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Nav Jat Shishu Kamla (Neonatal Jaundice) and its Ayurvedic Treatment

Dr. K.Y. Iyer

Jaundice in newborns is a fairly common condition which is generally not serious. At times it can become serious, therefore it is important to know the signs when jaundice takes a serious turn in a baby.

Peetchakshunakhmukhvinmutr: kamlaardit: I
Ubhyatr nirutsaho nashtag- nirudhirspreh: II
( K.S/25/35)

Jaundice refers to a yellowish cast that can develop in the skin and eyes. The discoloration is also visible on face, urine and stool. It’s a very common condition in newborns, affecting about 80 percent of premature infants and 60 percent of full-term babies during their first week or two of life. (Virtually all newborns have some degree of jaundice, but it’s not always noticeable.) For most babies, the condition is harmless and will go away on its own or with mild treatment. But in rare cases, it can be very serious, requiring close supervision and treatment.

What Causes it?

It is caused due to vitiation of pittaj humor and many a times is also related to br**st-feeding disorders. When old red blood cells break down, one of the byproducts they create is a yellow pigment called bilirubin. Normally, bilirubin is removed from the blood by the liver and then eliminated in the stool. When a newborn’s immature liver isn’t able to process bilirubin fast enough, the pigment builds up in his blood and his skin takes on the yellowish cast of jaundice. This yellow color tends to appear first in his face, and then move downward from head to neck to chest and on down until, in extreme cases, it reaches his toes. This type of jaundice, called physiologic jaundice, usually appears on a baby’s second or third day of life and disappears on its own within two weeks. (For premature babies, it peaks at five to seven days and may take up to two months to recede.) It doesn’t cause your baby any discomfort.

How can I tell if my Newborn has Jaundice?

It can be hard to tell, because the yellowish tinge isn’t always obvious. Your medical team will examine your baby for the condition at birth and then ideally again during his first few days. But if you leave the hospital soon after the birth, you and your new baby may be home by the time jaundice shows up and you may be the first to notice it. Here’s what to look for: Take your baby into a room with plenty of natural or fluorescent light. If your child is fair-skinned, gently press your finger to his forehead, nose, or chest, and look for a yellow tinge to the skin as the pressure is released. If your child has dark skin, check for yellowness in his gums or the whites of his eyes. If you suspect your baby has jaundice, consult your pediatrician. Call immediately if your baby is also listless, feverish, or having difficulty feeding.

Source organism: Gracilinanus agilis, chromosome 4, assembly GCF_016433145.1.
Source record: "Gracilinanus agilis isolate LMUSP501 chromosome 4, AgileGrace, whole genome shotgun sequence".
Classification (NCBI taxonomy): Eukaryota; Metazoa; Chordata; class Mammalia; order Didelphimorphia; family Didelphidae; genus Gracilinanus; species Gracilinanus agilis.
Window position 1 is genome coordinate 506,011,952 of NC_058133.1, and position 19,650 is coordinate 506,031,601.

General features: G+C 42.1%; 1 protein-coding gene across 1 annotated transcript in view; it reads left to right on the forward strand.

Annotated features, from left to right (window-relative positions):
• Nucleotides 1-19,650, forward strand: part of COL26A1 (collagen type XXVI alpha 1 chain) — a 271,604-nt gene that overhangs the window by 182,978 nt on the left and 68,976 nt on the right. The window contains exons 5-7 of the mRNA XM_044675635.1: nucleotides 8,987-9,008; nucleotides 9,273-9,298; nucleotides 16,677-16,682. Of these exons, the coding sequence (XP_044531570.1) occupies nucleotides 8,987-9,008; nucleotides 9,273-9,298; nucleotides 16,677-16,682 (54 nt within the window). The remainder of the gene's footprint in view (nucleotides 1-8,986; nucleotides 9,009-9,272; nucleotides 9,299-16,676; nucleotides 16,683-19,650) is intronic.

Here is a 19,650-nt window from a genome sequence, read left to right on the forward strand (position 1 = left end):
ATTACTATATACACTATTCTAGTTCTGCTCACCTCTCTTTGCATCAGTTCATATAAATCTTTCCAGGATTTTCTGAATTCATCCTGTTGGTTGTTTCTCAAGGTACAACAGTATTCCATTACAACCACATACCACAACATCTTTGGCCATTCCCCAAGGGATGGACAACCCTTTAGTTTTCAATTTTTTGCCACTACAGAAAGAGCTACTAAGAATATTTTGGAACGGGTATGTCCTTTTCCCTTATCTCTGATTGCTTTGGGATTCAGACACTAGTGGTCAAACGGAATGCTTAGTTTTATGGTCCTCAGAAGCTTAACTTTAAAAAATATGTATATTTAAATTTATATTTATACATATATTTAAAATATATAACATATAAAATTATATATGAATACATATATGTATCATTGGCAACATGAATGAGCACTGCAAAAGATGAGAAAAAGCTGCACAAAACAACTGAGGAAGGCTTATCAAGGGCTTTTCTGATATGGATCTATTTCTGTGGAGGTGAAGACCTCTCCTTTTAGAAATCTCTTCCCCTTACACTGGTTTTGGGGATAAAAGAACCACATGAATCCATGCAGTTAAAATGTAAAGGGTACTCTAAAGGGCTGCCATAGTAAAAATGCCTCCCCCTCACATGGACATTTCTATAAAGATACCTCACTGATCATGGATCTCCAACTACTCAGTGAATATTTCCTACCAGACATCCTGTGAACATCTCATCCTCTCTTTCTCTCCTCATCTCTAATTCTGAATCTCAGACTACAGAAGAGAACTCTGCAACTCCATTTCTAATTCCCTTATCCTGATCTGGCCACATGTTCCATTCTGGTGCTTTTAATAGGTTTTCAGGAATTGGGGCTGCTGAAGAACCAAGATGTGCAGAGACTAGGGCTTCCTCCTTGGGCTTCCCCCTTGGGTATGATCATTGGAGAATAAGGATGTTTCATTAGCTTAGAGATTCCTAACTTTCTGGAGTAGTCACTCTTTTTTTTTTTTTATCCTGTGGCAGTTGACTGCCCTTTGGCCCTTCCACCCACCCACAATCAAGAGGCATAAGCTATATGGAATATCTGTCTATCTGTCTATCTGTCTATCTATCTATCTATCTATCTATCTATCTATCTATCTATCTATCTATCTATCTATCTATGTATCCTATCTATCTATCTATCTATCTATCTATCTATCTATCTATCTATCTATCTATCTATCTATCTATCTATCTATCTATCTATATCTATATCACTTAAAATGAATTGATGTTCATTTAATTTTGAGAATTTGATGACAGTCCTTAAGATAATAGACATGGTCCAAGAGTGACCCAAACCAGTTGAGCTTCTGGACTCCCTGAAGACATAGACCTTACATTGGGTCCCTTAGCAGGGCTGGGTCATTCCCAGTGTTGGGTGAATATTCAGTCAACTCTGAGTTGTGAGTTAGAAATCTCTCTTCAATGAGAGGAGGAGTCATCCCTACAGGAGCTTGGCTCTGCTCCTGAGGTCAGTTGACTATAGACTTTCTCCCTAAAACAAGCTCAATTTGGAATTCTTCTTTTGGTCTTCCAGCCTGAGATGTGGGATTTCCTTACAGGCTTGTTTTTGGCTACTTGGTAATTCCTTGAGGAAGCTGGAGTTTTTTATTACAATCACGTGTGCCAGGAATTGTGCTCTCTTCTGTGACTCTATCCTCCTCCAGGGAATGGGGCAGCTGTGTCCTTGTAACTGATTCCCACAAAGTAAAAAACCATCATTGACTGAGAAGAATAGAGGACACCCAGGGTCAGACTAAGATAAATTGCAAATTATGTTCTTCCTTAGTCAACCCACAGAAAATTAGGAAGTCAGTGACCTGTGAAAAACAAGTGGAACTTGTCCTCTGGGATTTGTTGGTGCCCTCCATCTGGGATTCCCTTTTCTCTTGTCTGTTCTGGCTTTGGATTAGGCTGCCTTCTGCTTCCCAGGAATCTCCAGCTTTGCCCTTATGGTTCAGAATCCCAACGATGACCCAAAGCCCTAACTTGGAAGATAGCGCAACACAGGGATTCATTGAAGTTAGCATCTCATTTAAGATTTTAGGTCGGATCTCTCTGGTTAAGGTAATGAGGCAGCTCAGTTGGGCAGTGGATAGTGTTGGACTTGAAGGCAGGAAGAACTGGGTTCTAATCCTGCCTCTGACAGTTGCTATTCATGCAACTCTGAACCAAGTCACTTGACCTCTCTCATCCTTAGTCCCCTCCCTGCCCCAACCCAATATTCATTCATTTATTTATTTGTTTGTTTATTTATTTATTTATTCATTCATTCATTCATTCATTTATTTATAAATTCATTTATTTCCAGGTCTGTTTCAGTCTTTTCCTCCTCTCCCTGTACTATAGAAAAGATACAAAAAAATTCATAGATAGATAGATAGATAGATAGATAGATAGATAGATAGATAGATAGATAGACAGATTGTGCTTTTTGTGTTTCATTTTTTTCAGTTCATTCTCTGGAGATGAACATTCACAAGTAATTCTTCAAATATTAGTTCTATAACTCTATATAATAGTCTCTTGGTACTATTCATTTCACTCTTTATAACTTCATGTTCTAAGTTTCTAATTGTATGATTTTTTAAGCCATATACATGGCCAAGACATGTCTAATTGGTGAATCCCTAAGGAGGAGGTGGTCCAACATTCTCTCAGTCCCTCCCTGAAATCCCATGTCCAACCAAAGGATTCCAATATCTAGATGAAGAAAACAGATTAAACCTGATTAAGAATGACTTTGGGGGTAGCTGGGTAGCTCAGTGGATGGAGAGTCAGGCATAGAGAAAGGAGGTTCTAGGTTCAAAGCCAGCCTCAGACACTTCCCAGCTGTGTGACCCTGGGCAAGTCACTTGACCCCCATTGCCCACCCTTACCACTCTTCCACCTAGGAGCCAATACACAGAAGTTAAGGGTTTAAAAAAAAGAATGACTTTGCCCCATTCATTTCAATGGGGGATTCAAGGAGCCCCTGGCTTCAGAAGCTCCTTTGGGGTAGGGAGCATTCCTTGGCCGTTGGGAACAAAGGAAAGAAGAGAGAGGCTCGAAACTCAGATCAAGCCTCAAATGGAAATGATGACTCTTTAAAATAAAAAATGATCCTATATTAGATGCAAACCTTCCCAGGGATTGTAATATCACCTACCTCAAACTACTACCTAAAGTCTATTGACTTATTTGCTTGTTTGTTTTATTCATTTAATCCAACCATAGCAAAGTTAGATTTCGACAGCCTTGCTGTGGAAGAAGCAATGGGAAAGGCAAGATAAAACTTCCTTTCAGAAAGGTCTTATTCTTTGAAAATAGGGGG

Is Jaundice Sometimes Caused by Br**st-Feeding?

"Br**st-feeding jaundice" happens in about 5 to 10 percent of newborns, usually when they’re about 3 to 5 days old. If your baby isn’t taking in enough fluid, he may not be able to eliminate the excess bilirubin through his stools. If this is the case, you’ll need to discuss the feeding problem with your practitioner and you’ll probably want to work with a lactation consultant on br**st-feeding more effectively. Once your baby is getting enough br**st milk (whether through improved br**st-feeding technique, more frequent feedings, or supplementation with formula), the jaundice will most likely go away.

Some babies develop something called "br**st-milk jaundice" during their first few weeks. It’s usually diagnosed at around 7 to 11 days. Although your baby may be nursing well and gaining weight normally, something in the br**st milk interferes with the ability of his liver to process bilirubin. This condition often seems to go along with cases of physiologic jaundice and can last for several weeks to a few months. It’s pretty common in exclusively br**stfed babies and is generally considered harmless. If your baby’s bilirubin levels get too high, your practitioner may recommend that you stop nursing for a day or two to bring them down. (You can use a br**st pump to maintain your milk supply during this time, and once the bilirubin is down, you can resume br**st-feeding.)

What are the Warning Signs of Jaundice in Baby?

Though 90% of the times, jaundice in a newborn is the physiological jaundice, some features may be suggestive of another disease. If the following signs appear, consult your doctor immediately-
  • Jaundice appearing within first 24 hours of life.
  • Jaundice persists even after 14 days of life
  • Baby is not feeding well.
  • Baby’s urine becomes yellow in color
  • The stools of the baby are pale or clay colored (almost whitish)
  • Baby appears lethargic, irritable.
Prolonged jaundice may be seen in premature babies (due to immature liver), some red cell defect, infection, thyroid disorder, liver disorder etc. Hence if the baby is still jaundiced after two weeks after birth, some blood and urine tests are required to determine the cause and early treatment.

Some babies may have prolonged jaundice inspite of being completely well. This is usually seen in br**st fed babies. Br**st-feeding is continued and the jaundice will disappear over time.

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